The new executive director of KAIROS, Jennifer Henry. Photo by Michael Swan

KAIROS chooses new leader

By 
  • February 22, 2012

TORONTO - As she takes over as executive director of KAIROS, Jennifer Henry’s priority is keeping the ecumenical social justice organization close to its roots in Canada’s churches.

“My commitment is to preserve the ecumenical character of this organization and I think that’s also the commitment of people around the board table,” Henry told The Catholic Register.

Henry becomes the second executive director in KAIROS’s history March 12 when she takes over from Mary Corkery.

The 44-year-old Henry has actually been with KAIROS longer than it has existed. She started almost 20 years ago as a contract employee of the Ecumenical Coalition for Economic Justice. ECAJ and nine other church-run coalitions were eventually folded into KAIROS in 1999.

Keeping KAIROS wedded to the churches and religious orders that spawned it is a challenge when churches are struggling to scrape the money together to fund it. 

“We have to anticipate that denominational resources are going to be stretched and that support to KAIROS may decrease,” Henry said. “It’s not just financial. It’s people too.”

In the near term, KAIROS isn’t going to have Canadian International Development Agency money to fund projects with overseas partners. That door was closed when International Development Minister Bev Oda told somebody to insert a “not” into a funding agreement senior CIDA staff had already signed off on. The controversy that ensued pushed it onto national headlines.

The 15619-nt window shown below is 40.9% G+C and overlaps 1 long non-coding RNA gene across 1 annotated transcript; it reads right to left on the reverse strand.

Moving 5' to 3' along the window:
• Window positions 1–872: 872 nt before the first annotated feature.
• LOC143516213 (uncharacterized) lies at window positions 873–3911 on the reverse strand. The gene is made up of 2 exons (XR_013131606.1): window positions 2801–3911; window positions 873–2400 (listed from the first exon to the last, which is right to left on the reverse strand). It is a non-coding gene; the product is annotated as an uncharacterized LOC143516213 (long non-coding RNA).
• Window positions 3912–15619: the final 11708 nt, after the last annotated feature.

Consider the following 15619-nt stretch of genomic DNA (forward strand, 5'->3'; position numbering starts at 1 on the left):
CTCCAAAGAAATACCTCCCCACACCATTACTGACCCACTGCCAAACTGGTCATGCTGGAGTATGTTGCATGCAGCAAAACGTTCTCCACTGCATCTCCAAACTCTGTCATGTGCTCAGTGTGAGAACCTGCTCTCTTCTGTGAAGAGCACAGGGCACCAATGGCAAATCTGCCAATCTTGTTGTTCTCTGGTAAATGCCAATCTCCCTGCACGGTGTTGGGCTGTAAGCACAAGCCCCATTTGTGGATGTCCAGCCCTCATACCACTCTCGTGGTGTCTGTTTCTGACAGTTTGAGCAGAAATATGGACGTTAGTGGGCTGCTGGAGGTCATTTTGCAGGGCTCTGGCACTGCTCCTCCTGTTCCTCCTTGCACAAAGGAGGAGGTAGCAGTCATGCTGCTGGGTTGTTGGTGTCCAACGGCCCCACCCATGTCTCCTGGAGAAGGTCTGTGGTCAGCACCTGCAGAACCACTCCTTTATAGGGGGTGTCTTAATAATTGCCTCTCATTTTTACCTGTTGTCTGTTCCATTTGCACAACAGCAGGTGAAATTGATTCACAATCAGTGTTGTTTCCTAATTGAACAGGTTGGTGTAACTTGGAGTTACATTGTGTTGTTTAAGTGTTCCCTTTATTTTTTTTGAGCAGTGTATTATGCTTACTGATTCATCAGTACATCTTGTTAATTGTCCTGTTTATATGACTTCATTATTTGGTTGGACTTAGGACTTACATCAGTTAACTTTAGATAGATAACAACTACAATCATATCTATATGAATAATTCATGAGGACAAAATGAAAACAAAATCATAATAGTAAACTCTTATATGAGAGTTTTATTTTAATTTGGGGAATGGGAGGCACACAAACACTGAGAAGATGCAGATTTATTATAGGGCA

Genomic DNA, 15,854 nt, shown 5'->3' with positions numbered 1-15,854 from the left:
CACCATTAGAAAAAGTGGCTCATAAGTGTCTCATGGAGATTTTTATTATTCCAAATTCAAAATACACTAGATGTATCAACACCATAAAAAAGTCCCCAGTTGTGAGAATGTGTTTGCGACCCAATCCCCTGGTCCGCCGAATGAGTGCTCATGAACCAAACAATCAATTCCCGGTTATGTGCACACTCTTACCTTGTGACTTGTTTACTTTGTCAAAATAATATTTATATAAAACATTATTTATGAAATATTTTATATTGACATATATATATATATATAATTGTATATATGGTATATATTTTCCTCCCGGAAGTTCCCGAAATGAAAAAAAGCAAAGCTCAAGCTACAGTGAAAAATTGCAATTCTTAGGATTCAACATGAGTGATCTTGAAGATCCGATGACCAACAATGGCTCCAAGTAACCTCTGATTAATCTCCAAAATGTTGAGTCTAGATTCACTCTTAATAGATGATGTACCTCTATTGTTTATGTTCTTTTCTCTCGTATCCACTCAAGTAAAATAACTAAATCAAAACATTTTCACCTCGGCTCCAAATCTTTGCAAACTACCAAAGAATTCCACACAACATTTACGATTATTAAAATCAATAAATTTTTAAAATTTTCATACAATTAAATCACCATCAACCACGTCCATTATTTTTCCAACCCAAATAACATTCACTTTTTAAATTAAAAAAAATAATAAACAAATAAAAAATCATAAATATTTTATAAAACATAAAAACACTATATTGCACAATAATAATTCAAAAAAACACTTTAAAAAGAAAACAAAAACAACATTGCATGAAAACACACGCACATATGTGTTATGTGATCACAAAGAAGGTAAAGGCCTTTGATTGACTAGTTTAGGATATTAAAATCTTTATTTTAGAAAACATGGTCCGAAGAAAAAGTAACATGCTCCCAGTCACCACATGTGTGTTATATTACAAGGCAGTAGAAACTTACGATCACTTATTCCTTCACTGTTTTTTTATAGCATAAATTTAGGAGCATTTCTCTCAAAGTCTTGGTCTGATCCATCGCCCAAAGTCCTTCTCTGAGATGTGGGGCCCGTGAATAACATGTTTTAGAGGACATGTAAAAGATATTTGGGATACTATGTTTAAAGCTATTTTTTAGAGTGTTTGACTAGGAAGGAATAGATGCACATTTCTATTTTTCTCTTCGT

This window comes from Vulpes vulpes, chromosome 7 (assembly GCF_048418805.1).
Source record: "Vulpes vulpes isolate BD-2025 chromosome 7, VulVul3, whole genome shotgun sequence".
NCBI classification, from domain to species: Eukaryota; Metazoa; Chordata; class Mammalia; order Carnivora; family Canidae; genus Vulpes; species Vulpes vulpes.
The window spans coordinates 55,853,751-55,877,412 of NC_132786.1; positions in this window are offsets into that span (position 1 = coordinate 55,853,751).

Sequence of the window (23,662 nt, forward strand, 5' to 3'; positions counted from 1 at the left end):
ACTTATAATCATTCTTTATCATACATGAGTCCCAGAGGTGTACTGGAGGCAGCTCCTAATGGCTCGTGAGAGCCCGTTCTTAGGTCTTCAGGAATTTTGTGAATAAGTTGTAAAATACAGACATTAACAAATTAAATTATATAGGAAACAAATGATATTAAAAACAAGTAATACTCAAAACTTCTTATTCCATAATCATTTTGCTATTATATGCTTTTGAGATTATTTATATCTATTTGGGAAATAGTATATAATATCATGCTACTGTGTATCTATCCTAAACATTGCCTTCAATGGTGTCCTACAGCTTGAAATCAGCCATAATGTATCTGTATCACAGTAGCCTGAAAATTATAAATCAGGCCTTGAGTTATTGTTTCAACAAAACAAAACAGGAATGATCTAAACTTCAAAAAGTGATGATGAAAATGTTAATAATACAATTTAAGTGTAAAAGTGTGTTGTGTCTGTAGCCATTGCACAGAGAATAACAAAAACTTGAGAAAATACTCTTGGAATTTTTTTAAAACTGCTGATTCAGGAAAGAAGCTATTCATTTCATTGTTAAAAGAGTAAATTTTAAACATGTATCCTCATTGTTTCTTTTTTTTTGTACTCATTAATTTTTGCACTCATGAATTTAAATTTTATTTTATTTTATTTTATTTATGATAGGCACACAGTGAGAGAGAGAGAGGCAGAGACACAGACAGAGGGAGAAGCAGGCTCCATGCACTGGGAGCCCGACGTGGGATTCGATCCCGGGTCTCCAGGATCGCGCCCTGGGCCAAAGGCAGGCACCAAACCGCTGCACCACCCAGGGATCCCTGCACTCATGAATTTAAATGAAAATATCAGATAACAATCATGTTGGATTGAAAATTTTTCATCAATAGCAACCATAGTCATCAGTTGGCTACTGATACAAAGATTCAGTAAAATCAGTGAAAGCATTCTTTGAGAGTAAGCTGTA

“We have come through it stronger. Every crisis helps you articulate your vision in a clearer way. It gives you the opportunity to pull together. It gives you the opportunity to express your hope,” said Henry. “We were also able to get a message out to the Canadian public about who we are.”

But it’s time to move on.

“There’s a danger in being known only in relation to this crisis,” she said.

Henry believes KAIROS is all about the Christian value of hope.

“We demonstrate our hope in the action we take in the world. As we take action in the world and that brings about change, we generate in ourselves and in communities greater hope,” she said.

Hope gets spread out over a lot of issues for this tiny non-profit with a staff of 20. But these days the focus at KAIROS is on three big themes — indigenous and migrant rights, resource extraction and climate justice.

Henry’s whole career has been spent with the high ideals and deep passions of the Church’s mission. As a teenager, her first job was Christian education worker at St. Alban’s Anglican Church in Winnipeg. She went on to work in summer youth programs for the United Church. After her Master’s in Social Work she briefly worked for the York Children’s Aid Society, then on to ECAJ.

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